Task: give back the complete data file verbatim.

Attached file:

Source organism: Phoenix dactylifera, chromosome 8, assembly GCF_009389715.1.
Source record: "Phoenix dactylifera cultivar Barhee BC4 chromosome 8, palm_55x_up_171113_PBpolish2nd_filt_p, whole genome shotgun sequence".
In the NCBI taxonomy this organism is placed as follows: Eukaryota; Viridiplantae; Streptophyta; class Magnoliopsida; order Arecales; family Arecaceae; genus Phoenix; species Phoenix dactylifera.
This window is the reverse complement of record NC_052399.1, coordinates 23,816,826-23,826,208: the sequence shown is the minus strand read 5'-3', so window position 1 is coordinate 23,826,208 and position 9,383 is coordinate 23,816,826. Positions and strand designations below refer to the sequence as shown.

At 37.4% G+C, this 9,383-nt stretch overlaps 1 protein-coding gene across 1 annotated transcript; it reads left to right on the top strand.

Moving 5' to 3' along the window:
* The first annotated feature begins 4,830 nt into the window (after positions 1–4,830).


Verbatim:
Source organism: Phoenix dactylifera, chromosome 8, assembly GCF_009389715.1.
Source record: "Phoenix dactylifera cultivar Barhee BC4 chromosome 8, palm_55x_up_171113_PBpolish2nd_filt_p, whole genome shotgun sequence".
In the NCBI taxonomy this organism is placed as follows: Eukaryota; Viridiplantae; Streptophyta; class Magnoliopsida; order Arecales; family Arecaceae; genus Phoenix; species Phoenix dactylifera.
This window is the reverse complement of record NC_052399.1, coordinates 23,816,826-23,826,208: the sequence shown is the minus strand read 5'-3', so window position 1 is coordinate 23,826,208 and position 9,383 is coordinate 23,816,826. Positions and strand designations below refer to the sequence as shown.

At 37.4% G+C, this 9,383-nt stretch overlaps 1 protein-coding gene across 1 annotated transcript; it reads left to right on the top strand.

Moving 5' to 3' along the window:
* The first annotated feature begins 4,830 nt into the window (after positions 1–4,830).